Currently, Pfizer pays a quarterly dividend of $0.22 per share, for an annual dividend yield of 3.6%.
Year to date, shares of Pfizer have risen some 13%. Started steadily rose from $21 in January to a peak at $26 in recent weeks. Shares fell back a little in recent weeks and are currently exchanging hands at $24.50 per share.
Over the past five years, shares are trading largely unchanged. Shares fell from $25 at the start of 2008 to lows of $12 in the beginning of 2009. From that point in time shares have doubled again. Between 2008 and 2012, Pfizer increased revenues from $48.3 billion to an estimated $58.5 billion this year. Net income rose from $8.1 billion to an estimated $10 billion in 2012.
The growth in revenues was largely driven by the $68 billion mega-acquisition of Wyeth back in 2009. The deal made Pfizer the largest drug maker in the world, and was followed by the smaller acquisition of King Pharmaceuticals in 2010 for $3.6 billion. The deal was applauded at the time for the "diversification" benefits. No individual drugs were expected to account for more than 10% of total revenues. At the time, 70% of drug sales had patent expirations of five years or less, including top selling drug Liptor which lost exclusivity last year. The deal was furthermore driven by the rationalization of research and development expenses.
The world has changed a lot in three years time. Now, the big pharma companies have shifted their strategy from diversification towards focus. Consequently, Pfizer has started to divest many of its businesses and has decided to focus on the human pharmaceutical division.
Earlier this year, Pfizer sold the baby food nutrition unit to Nestle for approximately $11.8 billion. The company also filed plans with the Securities and Exchange Commission to sell a 20% ownership stake in the animal health unit called Zoetis. The public offering of the division is expected in mid-2013. The deal could fetch in another $3.6 billion for Pfizer, based on a valuation of $15-$18 billion.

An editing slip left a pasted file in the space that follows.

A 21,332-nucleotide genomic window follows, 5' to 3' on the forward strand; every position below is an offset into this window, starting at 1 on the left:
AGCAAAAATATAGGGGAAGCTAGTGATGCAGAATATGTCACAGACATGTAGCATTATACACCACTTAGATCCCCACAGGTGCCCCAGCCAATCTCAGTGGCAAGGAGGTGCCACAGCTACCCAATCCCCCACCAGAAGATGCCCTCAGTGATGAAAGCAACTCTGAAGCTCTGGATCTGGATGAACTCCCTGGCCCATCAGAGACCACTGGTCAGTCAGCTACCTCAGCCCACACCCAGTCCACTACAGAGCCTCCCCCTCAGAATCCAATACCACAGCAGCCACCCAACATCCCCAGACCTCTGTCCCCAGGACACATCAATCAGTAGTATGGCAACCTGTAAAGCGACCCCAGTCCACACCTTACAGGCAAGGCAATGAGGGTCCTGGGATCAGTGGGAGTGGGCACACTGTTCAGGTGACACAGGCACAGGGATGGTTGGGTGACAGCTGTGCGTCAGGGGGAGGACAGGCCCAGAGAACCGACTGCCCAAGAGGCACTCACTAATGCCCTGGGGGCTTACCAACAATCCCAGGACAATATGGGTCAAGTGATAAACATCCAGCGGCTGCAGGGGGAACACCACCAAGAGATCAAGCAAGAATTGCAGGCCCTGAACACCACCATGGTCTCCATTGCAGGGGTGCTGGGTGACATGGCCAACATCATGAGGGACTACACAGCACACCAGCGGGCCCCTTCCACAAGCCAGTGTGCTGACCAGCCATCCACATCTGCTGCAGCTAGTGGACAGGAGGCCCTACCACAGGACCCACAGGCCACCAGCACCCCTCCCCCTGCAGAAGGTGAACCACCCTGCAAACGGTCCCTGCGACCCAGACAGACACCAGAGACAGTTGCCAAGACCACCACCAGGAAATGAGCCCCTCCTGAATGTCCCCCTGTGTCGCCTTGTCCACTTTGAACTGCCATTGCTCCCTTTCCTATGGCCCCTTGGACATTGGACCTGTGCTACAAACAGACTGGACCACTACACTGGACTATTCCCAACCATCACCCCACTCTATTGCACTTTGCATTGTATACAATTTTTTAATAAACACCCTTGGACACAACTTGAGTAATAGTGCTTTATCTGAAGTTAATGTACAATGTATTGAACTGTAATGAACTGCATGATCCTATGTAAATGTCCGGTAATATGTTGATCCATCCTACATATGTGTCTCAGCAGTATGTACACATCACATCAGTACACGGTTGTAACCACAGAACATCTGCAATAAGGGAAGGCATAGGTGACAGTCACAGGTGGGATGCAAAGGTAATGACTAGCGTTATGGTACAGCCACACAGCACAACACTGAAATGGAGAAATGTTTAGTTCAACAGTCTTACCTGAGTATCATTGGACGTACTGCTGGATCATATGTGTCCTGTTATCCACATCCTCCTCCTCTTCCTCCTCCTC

The large pharmaceutical companies and drug makers including Pfizer are no longer counting on mega-mergers to drive growth. For innovation, large pharmaceutical companies now rely on the acquisition of biotechnology companies to fill up the future drug pipeline.
Pfizer's growth strategy has been a failure. Over the past decade, shares have lost roughly a quarter of their value. Furthermore the current dividend yield of 3.6% is decent, but is still 31% less than the annual payouts of $1.28 in 2008.
While I applaud Pfizer's strategy on focus, I remain on the sideline. The valuation is not appealing enough as I see few short term triggers for capital gains. The dividend yield of 3.6% is not enough on a stand-alone basis, to make up for lack of expected capital gains. The weaker results in the "core" of the human pharmaceutical division makes me little optimistic for the near future.
Disclosure: I have no positions in any stocks mentioned, and no plans to initiate any positions within the next 72 hours. I wrote this article myself, and it expresses my own opinions. I am not receiving compensation for it (other than from Seeking Alpha). I have no business relationship with any company whose stock is mentioned in this article.